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Supercomputing Challenge

The Spread of Avian Bird Flu through birds

Team: 85


Area of Science: Epidemiology

Interim: Interim Report

The Avian Bird Influenza can spread by a low pathogenic virus which has symptoms of ruffled feathers and a drop in egg production. The virus enters the body undetected and the highly pathogenic virus then infects the whole flock and infects the organs and causes even death. The problem is that the virus is very contagious through saliva and feces. Though all birds carry the virus in there internal body organs, it still exists the body in the form of contagious saliva and feces. It causes the bird population to drop and possibly make them become endangered species.

To solve the problem of the Avian Bird Flu, we plan to use Starlogo to model the spread of the virus. We also plan to use graphs and monitors. The graphs will show which birds have the flu, which birds have become infected, which birds have recovered, and which birds are still healthy. We will have different colors of birds to represent these variables. The color of the infected birds is light blue, pink is the color of the recovered birds, the white represents which birds are healthy, and dark blue represents which birds have the virus at this time that is harmful.

At this point, we have just about completed our model of the Avian Bird Flu. We have also finished our proposal. In the Starlogo program we have made the population of birds either recover from the virus, become infected, or not recover and die off. Charts and graphs have been made for collecting information. Infected birds will have to eat the grass to gain energy and perhaps become cured.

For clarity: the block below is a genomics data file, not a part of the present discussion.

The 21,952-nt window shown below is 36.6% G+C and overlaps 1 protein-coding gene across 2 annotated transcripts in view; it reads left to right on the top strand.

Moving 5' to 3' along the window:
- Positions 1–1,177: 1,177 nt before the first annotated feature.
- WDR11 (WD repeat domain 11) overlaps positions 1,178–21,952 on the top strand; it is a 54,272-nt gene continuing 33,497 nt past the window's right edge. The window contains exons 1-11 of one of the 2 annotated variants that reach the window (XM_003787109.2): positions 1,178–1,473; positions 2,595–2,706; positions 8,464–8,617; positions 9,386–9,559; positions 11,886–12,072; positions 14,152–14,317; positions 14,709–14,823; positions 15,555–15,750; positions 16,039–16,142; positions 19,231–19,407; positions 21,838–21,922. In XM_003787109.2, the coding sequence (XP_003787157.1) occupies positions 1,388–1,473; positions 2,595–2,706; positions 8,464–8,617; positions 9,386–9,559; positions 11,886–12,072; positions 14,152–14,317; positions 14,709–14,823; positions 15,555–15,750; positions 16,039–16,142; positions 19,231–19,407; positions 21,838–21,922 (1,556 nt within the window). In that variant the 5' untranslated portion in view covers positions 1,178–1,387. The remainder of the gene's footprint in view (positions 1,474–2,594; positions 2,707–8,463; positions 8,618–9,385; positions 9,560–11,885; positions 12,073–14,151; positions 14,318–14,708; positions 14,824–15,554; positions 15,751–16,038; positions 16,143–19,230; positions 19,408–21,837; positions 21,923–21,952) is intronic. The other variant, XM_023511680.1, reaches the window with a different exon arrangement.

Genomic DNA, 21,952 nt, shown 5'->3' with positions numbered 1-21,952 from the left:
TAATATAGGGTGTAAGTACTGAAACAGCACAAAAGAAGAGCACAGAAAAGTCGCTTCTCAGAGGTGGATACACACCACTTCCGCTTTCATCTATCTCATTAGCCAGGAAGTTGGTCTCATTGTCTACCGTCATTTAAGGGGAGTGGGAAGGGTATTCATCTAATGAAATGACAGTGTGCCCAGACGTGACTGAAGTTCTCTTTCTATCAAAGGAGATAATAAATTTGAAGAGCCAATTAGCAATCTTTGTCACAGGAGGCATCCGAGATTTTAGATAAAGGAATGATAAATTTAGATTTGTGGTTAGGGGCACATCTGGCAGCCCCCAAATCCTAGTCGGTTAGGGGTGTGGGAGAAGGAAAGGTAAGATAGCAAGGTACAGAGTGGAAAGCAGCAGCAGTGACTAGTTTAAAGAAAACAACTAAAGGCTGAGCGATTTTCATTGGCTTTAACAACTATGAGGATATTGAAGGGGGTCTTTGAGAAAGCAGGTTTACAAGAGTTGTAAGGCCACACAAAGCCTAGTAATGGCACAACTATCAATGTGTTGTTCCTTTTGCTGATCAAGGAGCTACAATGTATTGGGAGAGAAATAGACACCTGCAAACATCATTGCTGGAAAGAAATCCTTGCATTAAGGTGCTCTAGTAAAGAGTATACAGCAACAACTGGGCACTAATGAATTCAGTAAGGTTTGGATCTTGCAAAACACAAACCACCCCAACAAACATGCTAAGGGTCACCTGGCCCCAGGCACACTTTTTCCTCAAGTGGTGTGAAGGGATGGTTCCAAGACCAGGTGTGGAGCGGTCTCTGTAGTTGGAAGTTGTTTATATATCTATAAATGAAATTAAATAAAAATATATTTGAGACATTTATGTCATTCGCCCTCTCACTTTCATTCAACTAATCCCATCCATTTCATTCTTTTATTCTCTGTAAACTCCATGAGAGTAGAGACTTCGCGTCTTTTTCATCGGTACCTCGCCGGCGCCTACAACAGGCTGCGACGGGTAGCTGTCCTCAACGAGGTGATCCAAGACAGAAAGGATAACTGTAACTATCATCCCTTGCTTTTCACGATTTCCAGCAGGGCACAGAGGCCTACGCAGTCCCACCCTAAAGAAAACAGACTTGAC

We expect to come up with results that tell us that the infected birds may become healthy after a long period of time or most likely will die off. Also that maybe a few of them will survive the virus. In addition to the rate of the virus being spread, we expect it to be a fast and malicious one. There’s a possibility that the Avian Bird Flu will die out because if all the infected birds recover then it won’t spread anymore, resulting in the disappearance of the virus all together.

“AVIAN FLU FACT SHEET.” Health in Schools. 05 Oct. 2005. 18 Sept. 2006

“Avian Influenza: Current Situation.” CDC. 9 Aug. 2006. 7 Sept. 2006

“Key Facts About Avian Influenza (Bird Flu) and Avian Influenza a (H5N1) Virus.”
CDC. 30 June 2006. 7 Sept. 2006

"Pandemic Flu H5N1: the Bird Flu Isn’t Just for Birds." Message From CEO of AIF. 20 Apr. 2006. Association industries of Florida. 18 Sept. 2006

"Infectivity." H5N1 Bird Flu Virus. 7 Sept. 2006

Team Members:

  Matthew Conover
  Robert Marlow
  Jacquelyn Holguin

Sponsoring Teacher: Janet Penevolpe

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